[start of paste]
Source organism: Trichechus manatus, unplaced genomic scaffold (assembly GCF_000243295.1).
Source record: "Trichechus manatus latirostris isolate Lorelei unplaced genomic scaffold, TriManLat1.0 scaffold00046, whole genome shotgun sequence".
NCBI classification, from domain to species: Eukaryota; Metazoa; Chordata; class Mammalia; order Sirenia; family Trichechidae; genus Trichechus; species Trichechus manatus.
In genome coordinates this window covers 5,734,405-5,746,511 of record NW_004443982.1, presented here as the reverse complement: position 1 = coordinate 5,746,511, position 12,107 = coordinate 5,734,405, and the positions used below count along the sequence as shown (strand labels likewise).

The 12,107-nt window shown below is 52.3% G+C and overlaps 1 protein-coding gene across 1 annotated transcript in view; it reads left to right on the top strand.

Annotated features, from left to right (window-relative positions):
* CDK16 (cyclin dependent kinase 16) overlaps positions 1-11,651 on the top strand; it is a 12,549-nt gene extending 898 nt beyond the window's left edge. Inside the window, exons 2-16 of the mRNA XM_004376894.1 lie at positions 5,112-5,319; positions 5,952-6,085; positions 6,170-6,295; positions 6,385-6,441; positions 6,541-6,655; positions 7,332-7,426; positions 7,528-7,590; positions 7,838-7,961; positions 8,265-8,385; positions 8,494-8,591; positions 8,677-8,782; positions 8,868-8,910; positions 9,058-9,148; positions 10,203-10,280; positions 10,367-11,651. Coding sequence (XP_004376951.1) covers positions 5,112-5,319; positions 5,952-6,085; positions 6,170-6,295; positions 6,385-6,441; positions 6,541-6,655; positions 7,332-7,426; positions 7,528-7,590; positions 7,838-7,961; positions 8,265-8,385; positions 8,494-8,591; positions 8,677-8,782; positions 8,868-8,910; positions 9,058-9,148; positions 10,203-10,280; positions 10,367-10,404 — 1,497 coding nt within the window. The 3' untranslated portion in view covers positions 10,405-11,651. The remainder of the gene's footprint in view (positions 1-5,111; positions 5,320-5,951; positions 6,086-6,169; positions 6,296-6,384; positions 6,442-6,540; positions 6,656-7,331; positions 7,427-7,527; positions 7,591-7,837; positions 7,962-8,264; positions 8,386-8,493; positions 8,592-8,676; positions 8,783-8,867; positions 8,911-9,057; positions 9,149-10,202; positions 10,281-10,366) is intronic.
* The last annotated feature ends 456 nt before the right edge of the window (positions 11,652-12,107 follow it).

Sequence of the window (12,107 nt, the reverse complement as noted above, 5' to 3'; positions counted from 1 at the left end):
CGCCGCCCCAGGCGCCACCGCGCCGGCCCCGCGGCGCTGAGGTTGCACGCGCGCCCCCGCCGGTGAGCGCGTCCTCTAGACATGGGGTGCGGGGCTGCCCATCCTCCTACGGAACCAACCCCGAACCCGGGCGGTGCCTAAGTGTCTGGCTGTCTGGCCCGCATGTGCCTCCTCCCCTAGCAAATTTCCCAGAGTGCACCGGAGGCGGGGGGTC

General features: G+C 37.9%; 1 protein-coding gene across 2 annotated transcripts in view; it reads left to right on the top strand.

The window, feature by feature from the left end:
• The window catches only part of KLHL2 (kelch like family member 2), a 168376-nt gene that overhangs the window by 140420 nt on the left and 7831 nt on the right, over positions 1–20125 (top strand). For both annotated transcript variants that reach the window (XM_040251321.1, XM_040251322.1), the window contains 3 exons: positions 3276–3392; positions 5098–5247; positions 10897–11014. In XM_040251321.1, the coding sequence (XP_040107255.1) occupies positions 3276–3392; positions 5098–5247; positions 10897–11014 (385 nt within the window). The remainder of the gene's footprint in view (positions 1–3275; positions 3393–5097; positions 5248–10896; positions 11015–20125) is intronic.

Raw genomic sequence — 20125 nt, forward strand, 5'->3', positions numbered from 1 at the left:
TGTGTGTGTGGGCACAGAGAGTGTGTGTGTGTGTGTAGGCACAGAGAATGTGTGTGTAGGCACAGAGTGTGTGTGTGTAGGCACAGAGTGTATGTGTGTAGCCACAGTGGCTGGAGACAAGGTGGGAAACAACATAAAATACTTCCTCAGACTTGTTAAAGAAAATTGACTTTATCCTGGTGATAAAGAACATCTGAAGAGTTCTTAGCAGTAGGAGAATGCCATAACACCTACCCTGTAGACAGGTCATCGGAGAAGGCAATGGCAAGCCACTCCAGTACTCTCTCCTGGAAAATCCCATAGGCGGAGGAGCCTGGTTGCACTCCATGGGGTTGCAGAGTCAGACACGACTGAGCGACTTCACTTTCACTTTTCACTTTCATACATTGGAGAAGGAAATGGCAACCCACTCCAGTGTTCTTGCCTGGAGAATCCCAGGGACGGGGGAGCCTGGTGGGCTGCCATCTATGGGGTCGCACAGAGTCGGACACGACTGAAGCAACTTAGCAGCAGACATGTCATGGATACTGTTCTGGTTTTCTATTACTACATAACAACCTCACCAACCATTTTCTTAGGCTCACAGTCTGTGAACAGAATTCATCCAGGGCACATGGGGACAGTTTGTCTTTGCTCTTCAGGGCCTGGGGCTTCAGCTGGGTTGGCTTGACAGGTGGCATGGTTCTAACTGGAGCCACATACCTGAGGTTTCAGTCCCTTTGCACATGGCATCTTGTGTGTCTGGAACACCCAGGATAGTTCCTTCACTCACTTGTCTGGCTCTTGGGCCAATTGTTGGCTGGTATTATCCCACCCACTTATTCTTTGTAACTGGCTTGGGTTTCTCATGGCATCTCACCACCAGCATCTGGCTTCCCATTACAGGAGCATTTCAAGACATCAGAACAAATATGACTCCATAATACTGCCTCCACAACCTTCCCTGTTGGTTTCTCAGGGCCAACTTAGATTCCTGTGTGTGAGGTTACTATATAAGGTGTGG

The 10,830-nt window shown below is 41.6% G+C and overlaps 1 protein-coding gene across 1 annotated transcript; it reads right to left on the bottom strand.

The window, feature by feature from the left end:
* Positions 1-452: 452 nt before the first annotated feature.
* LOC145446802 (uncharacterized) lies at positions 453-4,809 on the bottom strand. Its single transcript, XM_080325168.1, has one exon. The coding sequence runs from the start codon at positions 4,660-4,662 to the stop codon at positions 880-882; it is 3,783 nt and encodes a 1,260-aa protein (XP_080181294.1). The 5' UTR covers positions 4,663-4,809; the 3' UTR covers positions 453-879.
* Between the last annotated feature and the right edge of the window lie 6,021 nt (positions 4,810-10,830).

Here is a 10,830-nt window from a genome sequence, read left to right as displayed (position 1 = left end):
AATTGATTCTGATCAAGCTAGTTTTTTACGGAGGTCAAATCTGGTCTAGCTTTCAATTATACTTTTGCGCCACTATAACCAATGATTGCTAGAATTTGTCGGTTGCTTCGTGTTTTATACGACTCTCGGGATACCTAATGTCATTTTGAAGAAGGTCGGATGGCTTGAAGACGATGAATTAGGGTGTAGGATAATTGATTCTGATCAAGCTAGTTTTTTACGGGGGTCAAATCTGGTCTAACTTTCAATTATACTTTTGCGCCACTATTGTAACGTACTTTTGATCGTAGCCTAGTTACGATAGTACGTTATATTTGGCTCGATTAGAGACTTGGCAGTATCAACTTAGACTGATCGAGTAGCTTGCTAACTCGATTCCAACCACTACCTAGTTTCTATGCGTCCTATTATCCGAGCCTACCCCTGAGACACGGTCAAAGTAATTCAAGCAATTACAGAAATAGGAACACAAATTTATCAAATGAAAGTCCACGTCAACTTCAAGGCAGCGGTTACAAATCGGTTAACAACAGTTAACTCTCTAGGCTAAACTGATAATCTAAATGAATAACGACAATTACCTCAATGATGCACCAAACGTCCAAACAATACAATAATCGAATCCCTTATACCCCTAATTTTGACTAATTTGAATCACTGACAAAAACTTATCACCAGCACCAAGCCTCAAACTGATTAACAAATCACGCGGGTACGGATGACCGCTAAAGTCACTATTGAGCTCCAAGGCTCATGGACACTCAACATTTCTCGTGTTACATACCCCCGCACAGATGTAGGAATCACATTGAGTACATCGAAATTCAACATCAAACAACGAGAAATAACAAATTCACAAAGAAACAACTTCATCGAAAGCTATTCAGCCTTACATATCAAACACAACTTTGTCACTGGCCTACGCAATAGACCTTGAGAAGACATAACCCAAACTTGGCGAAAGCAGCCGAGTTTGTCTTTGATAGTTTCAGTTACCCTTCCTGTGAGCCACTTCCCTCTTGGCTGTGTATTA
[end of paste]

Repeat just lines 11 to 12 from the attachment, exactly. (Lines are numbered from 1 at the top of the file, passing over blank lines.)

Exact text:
General features: G+C 37.9%; 1 protein-coding gene across 2 annotated transcripts in view; it reads left to right on the top strand.

The window, feature by feature from the left end: